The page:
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Four Areas Where It Pays to Be Financially Conservative

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Financially Conservative: Americans carry a staggering amount of debt. According to the Federal Reserve, the average American household owes $137,916 in loans and bills. If you’re one of those households, then you know how critical it is to change your spending habits to get out from under all that debt. But where should you start? Here are four areas where you can start changing your spending habits to be more conservative so that you can reign in debt and get a hold of your financial future. 

Avoid getting further into debt

If you’re already in debt, then you know how much it can weigh on your mind every day. There’s never a better time than today to decide you’ll become debt-free as quickly as possible. Once you make that commitment, you’ll need to change your spending habits to be more conservative so that you don’t add on additional debt that makes it more challenging to get out from under your credit cards or loans. 

Next, you’ll need to make a plan for how you’ll get rid of your outstanding debt. Learning how to consolidate credit card debt can help you develop an actionable plan to efficiently streamline paying off your old debt. Still, you won’t succeed if you can’t stop overspending. Know that your financial future is worth the work and commit to never spending one more dollar over what you make now. 

Have as healthy an emergency fund as you can

One of the most important steps on your financial journey is to set up an emergency fund. Many people don’t understand how important it is to have one, but it’s more of a necessity than you may think. An emergency fund provides you with necessary funds for unexpected events, like losing your job or sudden medical bills. The amount you should have in your emergency savings depends on your comfort level, but it’s always best to save more than you plan to need.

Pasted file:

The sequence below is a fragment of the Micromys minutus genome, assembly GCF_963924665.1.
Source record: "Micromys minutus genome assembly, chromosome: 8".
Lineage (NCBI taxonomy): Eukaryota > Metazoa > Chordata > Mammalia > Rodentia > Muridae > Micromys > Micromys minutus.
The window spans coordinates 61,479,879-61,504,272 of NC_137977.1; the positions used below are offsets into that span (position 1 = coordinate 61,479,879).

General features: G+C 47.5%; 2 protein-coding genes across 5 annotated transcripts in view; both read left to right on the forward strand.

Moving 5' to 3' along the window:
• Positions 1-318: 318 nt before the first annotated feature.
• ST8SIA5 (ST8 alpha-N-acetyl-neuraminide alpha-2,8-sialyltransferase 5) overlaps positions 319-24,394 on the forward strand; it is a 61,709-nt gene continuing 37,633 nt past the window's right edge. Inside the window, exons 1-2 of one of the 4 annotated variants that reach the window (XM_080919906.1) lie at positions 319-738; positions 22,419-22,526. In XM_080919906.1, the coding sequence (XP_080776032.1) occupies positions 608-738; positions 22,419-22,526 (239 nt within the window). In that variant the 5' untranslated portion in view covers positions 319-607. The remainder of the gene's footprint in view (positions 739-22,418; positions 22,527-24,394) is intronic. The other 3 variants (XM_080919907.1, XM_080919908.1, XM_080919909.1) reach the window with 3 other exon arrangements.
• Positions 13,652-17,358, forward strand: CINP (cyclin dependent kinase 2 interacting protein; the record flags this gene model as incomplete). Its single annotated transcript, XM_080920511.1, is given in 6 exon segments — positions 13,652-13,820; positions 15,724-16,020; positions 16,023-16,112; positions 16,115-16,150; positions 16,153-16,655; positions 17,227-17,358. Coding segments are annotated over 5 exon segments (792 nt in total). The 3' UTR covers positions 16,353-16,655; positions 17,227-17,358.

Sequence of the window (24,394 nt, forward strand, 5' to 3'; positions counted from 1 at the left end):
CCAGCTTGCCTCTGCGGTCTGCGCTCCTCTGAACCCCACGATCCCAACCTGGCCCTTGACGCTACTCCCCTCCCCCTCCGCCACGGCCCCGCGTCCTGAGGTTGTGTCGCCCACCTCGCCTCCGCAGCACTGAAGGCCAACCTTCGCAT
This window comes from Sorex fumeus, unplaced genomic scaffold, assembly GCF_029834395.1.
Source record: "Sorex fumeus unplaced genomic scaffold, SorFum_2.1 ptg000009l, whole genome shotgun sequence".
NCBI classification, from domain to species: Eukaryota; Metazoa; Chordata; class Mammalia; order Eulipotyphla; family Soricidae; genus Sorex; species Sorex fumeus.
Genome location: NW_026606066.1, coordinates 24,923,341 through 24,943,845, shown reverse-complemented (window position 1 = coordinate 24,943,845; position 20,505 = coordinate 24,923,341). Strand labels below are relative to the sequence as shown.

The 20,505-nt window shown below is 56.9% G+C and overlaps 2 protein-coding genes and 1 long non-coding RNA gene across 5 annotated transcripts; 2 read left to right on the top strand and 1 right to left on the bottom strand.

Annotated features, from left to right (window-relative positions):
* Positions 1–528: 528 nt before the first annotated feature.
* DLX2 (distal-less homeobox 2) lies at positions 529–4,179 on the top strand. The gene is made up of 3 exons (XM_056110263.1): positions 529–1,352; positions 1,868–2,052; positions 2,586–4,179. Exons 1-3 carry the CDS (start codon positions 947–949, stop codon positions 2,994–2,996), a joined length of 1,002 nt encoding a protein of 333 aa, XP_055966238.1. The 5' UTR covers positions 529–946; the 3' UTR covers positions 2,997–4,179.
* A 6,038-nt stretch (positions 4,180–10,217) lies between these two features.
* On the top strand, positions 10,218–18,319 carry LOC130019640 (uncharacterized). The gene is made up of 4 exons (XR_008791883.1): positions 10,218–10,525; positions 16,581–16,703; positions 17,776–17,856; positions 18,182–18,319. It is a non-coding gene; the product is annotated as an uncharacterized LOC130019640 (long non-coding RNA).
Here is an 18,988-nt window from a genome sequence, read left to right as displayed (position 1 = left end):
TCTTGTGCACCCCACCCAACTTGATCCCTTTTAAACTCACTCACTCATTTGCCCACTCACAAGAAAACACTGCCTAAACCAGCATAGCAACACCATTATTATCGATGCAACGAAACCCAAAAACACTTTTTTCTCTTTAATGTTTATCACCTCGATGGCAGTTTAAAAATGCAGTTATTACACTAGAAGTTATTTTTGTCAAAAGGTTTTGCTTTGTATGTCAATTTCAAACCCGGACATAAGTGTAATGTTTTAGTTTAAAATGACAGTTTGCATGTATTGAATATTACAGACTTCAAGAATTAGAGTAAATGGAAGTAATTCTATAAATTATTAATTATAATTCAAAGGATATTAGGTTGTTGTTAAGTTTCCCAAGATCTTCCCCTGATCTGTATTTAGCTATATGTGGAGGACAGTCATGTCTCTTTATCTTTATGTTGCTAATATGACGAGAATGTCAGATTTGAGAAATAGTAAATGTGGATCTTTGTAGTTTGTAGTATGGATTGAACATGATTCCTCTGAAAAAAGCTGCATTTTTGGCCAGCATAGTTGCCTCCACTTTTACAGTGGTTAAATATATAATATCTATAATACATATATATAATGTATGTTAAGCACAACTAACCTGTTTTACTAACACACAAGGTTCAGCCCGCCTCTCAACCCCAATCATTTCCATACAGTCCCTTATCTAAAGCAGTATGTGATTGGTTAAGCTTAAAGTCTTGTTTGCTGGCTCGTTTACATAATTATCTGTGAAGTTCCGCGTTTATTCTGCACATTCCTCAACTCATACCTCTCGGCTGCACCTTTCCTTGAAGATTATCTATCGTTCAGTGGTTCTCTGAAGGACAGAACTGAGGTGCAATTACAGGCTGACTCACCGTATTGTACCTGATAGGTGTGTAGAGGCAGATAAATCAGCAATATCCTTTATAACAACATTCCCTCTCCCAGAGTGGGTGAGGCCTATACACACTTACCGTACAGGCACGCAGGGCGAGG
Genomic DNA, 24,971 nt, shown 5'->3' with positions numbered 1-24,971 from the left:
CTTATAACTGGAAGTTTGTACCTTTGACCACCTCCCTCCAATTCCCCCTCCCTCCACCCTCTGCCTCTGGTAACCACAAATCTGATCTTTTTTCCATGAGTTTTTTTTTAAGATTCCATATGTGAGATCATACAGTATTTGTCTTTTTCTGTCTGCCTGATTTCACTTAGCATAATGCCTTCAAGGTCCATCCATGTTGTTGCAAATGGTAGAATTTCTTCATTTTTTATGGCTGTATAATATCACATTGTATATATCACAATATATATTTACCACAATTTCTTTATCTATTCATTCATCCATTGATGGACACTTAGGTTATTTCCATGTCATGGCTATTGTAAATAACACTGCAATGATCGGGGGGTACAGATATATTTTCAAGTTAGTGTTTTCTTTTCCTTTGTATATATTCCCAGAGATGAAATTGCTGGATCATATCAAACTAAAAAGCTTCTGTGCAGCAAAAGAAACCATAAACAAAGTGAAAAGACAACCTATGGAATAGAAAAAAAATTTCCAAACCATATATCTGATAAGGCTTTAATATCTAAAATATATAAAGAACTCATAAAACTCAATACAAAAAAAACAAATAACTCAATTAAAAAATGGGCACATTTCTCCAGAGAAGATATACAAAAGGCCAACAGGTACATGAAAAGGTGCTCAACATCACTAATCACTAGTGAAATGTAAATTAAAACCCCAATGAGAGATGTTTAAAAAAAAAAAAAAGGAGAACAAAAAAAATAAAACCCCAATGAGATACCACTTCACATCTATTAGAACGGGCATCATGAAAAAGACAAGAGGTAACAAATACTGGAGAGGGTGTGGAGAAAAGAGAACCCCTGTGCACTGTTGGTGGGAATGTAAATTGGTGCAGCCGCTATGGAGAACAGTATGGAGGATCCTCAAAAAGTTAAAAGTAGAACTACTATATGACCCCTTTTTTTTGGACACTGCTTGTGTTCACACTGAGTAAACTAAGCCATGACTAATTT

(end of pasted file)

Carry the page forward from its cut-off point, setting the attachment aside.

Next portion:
Start with a goal of having $1,000 in your emergency fund. After that, shoot for anywhere from three to six months or even a year’s worth of bills set aside. Once you have more than one year’s worth, consider diversifying the rest into other savings accounts that are still somewhat accessible but earn a better return the longer they sit untouched like CDs or retirement accounts. 

Don’t make it easy to impulse buy

Impulse buying is the term used for making purchases that weren’t pre-planned. Typically, impulse purchases are made when there’s an unexpected sale or as retail therapy (shopping to cheer ourselves up during a bad time). Here and there, impulse purchases aren’t harmful, but they can quickly create a slippery slope where your spending gets out of control due to a lack of discipline. 

To avoid developing a habit of impulse buying, you’ll need to make it more difficult to spend money quickly. Remove your stored payment methods on e-commerce sites, log out of accounts, and put your credit cards in a box that’s stored in a room you don’t use often. Setting up these roadblocks to prevent you from impulse buying will take you out of the situation where you’re overspending and give you some space to reassess whether your upcoming purchase is something you really need or want.

Keep your day job

The idea of quitting your day job might sound tempting, but it can be pretty risky. If you don’t have multiple income streams set up before leaving your current job, you could quickly find yourself in a stressful financial situation. Whether you’re hunting for a better job or are thinking about launching your own business, stay put at your current job. At the same time, create new opportunities to earn enough money to replace your current income so that you’ll be able to transition out of your current role easily without wondering how you’ll make ends meet. 

The bottom line

Being conservative with your finances will help you maintain financial freedom, save up for retirement, and improve your credit score. If you need help, use these four areas as a place to focus your effort on becoming financially stable and permanently debt-free.

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